Writing a Novel, Before Writing a Novel.

In going back over my novel in the edits, I stumbled across the many many notes and outlines I put together in order to create the novel. In essence, I wrote the novel before I wrote the novel. This post will be dedicated to, in detail, the pre-writing process.

First thing’s first, you need an idea. But you don’t just need an idea, you need an idea that you are passionate about. You can’t dedicate yourself to months or years of work on an idea that you only kind of are interested it.

Next, turn this idea into a story. Create characters, build a world, introduce a goal, and create conflict. Once you have a rough idea of this, you can figure out the general, and basic outline of the story.

In between all of this you’ll probably have little bouts of inspiration. Use these but control these. This is where a lot of authors get caught up, and ultimately give up. One morning eating breakfast you might have a spark of inspiration and come up with the perfect first line, so you take this inspiration and start writing, but that inspiration fades and you don’t totally have an idea where the story is going and you loose steam, and then you just give up. Instead of falling into this trap, only write down that first line, and stop. I do this whenever inspiration strikes, and take all of these lines and put them into a single document.

I take this document, and take my rough outline, and all of my other notes on the story (character descriptions, references, supplements, etc), and I collect them

From here, you can take all of this pre-work and create a full outline. I take the rough outline, and add to it, while adding in the lines where they would fit into the story, and I create a roughly twenty to thirty page outline of the novel in a yellow legal pad.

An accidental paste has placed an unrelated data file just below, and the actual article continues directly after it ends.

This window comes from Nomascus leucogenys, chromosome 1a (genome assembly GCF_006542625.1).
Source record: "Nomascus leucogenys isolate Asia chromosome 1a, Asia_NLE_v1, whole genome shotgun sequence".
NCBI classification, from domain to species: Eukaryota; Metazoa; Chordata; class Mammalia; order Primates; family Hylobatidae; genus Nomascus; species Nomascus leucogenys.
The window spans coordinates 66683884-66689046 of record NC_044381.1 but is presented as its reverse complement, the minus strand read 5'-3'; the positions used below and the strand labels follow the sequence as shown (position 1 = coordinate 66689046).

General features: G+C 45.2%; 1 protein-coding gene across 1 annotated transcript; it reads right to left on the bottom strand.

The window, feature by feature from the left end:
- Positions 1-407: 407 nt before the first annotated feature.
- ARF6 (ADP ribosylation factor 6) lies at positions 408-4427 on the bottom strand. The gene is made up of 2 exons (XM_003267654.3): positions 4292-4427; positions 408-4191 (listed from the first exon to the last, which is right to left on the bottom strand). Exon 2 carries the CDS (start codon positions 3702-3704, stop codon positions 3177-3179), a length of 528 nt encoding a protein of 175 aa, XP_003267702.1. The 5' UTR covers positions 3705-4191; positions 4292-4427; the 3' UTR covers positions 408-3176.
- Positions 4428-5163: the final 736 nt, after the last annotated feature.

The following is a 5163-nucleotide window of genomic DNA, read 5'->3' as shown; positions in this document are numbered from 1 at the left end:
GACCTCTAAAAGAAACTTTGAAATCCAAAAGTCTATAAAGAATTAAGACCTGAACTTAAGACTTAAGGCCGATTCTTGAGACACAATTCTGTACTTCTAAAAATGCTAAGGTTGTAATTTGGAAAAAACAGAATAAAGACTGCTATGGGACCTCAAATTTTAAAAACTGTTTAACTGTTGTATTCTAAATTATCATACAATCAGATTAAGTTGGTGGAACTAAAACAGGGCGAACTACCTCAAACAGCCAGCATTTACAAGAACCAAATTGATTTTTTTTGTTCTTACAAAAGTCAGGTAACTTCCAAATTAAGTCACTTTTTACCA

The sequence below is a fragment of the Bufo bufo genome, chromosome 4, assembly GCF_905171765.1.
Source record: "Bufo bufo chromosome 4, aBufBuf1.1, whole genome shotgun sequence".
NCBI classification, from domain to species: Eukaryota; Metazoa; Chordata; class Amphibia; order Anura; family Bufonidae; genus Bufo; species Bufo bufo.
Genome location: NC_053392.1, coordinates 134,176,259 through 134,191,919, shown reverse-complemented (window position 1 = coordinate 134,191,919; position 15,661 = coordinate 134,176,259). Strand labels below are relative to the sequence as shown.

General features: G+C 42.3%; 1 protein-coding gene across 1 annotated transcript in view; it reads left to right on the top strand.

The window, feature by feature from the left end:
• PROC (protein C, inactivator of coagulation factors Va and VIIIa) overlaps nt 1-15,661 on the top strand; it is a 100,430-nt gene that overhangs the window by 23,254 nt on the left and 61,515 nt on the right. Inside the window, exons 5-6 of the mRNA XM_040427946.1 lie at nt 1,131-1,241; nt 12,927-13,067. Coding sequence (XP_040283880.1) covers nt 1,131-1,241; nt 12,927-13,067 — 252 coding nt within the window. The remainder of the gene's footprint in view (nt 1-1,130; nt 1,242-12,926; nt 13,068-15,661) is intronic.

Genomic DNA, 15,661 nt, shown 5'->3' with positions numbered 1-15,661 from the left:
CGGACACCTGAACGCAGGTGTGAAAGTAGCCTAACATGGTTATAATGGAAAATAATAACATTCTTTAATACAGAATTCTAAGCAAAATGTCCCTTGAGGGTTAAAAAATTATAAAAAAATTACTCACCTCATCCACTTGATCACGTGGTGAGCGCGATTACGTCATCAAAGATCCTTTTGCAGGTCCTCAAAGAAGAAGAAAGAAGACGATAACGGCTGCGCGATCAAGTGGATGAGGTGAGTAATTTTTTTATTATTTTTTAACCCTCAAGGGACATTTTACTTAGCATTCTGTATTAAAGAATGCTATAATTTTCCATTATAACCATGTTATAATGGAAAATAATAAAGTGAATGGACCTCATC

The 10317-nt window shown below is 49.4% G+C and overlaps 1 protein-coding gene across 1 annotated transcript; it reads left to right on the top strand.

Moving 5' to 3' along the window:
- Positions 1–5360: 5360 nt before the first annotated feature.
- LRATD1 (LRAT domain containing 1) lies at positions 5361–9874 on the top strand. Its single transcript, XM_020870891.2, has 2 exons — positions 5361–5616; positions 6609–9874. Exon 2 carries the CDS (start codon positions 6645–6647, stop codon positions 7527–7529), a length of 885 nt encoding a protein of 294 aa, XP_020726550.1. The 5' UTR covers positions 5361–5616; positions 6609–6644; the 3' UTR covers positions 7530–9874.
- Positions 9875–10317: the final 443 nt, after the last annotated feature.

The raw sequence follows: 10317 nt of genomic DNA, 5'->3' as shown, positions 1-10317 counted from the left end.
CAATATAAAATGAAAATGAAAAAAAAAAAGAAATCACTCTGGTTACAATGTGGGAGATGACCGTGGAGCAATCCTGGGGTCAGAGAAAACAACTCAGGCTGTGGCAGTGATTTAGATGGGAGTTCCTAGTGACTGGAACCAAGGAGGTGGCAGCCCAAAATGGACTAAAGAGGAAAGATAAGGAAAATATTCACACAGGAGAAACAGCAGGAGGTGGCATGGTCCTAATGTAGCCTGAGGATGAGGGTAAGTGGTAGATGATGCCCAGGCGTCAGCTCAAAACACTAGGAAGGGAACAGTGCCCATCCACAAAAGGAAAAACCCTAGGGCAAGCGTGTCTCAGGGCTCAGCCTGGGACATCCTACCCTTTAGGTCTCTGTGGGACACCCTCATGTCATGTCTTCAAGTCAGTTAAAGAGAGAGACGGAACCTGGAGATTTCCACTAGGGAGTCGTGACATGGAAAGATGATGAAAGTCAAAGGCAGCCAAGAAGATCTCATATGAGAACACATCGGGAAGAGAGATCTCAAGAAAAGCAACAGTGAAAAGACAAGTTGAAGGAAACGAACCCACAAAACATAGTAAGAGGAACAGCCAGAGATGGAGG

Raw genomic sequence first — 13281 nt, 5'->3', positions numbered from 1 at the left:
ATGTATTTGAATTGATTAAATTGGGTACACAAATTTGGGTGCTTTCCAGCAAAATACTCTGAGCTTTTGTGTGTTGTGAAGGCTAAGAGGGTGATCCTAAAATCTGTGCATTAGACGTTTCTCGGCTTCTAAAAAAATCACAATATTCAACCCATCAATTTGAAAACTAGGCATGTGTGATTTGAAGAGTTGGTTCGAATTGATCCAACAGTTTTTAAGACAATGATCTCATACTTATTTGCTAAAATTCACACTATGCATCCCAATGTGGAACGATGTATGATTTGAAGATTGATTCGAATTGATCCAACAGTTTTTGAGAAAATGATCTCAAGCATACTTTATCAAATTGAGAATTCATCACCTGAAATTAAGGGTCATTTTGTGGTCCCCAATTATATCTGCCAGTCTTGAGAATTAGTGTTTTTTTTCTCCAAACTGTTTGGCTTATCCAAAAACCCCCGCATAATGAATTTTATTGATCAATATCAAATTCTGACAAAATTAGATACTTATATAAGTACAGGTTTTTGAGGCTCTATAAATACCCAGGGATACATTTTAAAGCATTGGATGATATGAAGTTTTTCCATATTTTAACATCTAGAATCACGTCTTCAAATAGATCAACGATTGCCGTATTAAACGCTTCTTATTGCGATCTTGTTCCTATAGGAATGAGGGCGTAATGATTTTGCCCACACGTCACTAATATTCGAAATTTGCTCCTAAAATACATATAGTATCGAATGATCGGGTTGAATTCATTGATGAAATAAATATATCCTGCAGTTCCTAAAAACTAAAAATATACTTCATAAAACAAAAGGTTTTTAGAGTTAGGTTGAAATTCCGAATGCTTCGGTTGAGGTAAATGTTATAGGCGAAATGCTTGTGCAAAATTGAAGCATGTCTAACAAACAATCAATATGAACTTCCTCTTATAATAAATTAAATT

Oh yeah, footnote, I love legal pads, and I do almost all of the writing, or drawing, or note-taking I do (that’s not in a computer) in them.

And this is your outline. You can tweak it, add to it, and go over it until you are fully ready to sit down and write. And when you are, make yourself a pot of coffee, have a good meal, and do what you do best- Write.

-T

Advertisements

A Terror Way Beyond Falling.

TW: Depression, suicide.

So far, I’ve talked a fair deal about the things that stand as barriers between one and one’s pursuits, weather these be procrastination, failure, or finding the balance between creativity and focus. Yet, so far, I’ve failed to mention the single greatest challenge in writing I’ve had thus far. The single greatest obstacle I have to overcome every time I set out to accomplish something. Depression.

David Foster Wallace, in context, compared depression, and more specifically suicidal depression, to the reason why people jump out of burning buildings to their death; these people jump because they are facing a terror way beyond falling, the flames. This is the most apt a description of my experiences with depression that I have ever read.

I’d like to say now, that I am well, the worst is certainly behind me; I am and have been doing worlds better than the dark days I faced (and wrote about) in high school and after. This, however, doesn’t mean that the depression itself does not linger, even though I’ve learned to cope with it better.